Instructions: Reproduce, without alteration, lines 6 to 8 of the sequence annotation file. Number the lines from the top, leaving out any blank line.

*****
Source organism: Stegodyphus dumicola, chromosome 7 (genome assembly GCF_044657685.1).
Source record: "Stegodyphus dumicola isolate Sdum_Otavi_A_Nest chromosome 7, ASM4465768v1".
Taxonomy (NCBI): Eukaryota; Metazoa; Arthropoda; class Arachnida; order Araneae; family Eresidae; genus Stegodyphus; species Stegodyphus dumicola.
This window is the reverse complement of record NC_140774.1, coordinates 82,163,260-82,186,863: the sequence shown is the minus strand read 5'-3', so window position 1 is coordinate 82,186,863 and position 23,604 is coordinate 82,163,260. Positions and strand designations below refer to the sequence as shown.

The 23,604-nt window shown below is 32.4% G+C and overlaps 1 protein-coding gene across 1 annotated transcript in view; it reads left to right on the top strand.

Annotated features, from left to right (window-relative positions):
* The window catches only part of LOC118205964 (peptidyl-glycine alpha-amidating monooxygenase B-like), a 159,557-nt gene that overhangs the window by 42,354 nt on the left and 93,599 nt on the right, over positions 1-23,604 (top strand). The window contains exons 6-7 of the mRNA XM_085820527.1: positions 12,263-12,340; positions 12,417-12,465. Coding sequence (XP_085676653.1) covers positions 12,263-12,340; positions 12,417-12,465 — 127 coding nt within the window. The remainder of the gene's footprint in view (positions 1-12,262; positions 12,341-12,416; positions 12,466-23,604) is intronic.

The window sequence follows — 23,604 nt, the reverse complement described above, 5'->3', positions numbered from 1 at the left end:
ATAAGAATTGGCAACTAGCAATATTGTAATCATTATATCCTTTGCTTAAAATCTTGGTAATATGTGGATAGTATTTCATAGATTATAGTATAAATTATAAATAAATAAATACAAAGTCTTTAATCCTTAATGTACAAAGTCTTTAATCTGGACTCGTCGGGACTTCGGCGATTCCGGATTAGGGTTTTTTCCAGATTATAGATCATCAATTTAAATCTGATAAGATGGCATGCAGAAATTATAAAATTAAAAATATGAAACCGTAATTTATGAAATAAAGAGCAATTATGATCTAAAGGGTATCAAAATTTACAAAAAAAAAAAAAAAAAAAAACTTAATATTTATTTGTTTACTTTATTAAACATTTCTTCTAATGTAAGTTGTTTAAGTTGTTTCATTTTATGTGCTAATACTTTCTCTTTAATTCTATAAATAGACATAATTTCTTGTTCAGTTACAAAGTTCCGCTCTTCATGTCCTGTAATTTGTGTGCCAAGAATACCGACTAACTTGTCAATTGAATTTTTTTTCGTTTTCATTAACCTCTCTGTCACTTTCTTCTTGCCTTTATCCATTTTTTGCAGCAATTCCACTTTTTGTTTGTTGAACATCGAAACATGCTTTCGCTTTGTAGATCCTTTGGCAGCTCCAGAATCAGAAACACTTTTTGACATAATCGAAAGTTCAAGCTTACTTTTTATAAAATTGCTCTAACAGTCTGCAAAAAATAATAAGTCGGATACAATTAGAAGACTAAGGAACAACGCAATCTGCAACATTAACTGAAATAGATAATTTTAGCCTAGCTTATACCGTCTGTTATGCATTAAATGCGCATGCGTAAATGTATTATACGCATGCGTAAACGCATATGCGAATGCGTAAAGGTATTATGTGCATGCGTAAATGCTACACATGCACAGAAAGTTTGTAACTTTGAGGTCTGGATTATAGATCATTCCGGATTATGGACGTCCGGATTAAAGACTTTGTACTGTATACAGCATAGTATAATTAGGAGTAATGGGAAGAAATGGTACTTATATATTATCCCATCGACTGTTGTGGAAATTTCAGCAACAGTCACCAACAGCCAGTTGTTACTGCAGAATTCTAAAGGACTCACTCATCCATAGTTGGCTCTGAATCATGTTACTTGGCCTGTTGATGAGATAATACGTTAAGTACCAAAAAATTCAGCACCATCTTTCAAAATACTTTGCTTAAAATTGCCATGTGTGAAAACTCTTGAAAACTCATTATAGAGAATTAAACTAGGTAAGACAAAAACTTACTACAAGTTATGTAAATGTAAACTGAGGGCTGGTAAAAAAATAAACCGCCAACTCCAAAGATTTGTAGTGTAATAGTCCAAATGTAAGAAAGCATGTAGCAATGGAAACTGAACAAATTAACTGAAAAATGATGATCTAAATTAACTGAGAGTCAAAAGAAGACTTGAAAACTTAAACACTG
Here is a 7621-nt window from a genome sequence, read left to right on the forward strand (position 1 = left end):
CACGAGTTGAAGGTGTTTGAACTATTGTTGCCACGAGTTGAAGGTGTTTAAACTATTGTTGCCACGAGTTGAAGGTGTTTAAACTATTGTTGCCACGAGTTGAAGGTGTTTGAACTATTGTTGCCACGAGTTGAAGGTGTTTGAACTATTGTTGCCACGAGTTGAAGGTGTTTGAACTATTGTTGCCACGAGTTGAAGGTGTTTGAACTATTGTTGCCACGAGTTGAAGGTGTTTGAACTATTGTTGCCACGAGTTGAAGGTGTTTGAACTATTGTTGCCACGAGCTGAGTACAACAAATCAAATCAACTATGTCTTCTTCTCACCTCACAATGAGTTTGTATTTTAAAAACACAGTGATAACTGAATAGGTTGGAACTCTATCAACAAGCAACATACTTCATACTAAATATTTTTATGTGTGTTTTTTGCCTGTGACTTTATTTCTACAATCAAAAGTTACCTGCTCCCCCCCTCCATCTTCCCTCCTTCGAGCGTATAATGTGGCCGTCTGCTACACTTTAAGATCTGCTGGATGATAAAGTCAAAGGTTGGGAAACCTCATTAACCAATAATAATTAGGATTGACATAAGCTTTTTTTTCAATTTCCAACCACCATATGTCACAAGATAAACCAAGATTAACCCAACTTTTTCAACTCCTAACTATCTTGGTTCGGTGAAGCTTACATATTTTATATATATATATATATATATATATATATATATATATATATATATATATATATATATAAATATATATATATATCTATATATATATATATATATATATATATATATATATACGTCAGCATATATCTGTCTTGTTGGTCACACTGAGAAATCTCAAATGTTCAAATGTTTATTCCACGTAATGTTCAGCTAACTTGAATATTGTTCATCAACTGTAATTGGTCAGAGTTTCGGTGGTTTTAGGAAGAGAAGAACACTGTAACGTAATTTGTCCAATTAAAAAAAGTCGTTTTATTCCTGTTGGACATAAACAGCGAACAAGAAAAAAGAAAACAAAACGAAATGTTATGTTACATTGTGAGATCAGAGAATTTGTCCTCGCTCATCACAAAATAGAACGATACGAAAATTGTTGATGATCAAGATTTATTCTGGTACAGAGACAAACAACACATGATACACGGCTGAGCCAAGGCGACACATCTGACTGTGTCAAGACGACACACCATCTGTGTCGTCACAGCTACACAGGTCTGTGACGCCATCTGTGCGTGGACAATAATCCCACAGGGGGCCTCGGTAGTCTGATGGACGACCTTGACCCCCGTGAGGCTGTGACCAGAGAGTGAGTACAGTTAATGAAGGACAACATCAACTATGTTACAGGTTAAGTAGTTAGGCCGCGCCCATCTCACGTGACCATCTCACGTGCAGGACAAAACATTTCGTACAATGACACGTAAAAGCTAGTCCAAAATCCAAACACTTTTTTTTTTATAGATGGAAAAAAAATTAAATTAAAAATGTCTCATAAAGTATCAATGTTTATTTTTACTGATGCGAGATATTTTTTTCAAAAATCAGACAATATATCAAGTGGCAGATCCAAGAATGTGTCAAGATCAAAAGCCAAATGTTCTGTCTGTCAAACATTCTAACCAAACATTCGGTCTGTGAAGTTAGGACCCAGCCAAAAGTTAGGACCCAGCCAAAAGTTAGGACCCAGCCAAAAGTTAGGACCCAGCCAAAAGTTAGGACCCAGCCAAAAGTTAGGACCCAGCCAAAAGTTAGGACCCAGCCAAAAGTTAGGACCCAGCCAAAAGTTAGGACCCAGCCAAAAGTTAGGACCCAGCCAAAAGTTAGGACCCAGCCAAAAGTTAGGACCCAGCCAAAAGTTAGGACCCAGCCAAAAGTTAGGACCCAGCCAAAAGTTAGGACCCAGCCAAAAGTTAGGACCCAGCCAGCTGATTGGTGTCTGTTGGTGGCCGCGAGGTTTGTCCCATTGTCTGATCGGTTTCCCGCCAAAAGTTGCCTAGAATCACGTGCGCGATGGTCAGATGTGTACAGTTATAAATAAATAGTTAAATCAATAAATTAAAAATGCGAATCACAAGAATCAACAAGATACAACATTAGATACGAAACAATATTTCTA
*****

Annotated features, from left to right (window-relative positions):
* The window catches only part of LOC118205964 (peptidyl-glycine alpha-amidating monooxygenase B-like), a 159,557-nt gene that overhangs the window by 42,354 nt on the left and 93,599 nt on the right, over positions 1-23,604 (top strand). The window contains exons 6-7 of the mRNA XM_085820527.1: positions 12,263-12,340; positions 12,417-12,465. Coding sequence (XP_085676653.1) covers positions 12,263-12,340; positions 12,417-12,465 — 127 coding nt within the window. The remainder of the gene's footprint in view (positions 1-12,262; positions 12,341-12,416; positions 12,466-23,604) is intronic.

The window sequence follows — 23,604 nt, the reverse complement described above, 5'->3', positions numbered from 1 at the left end: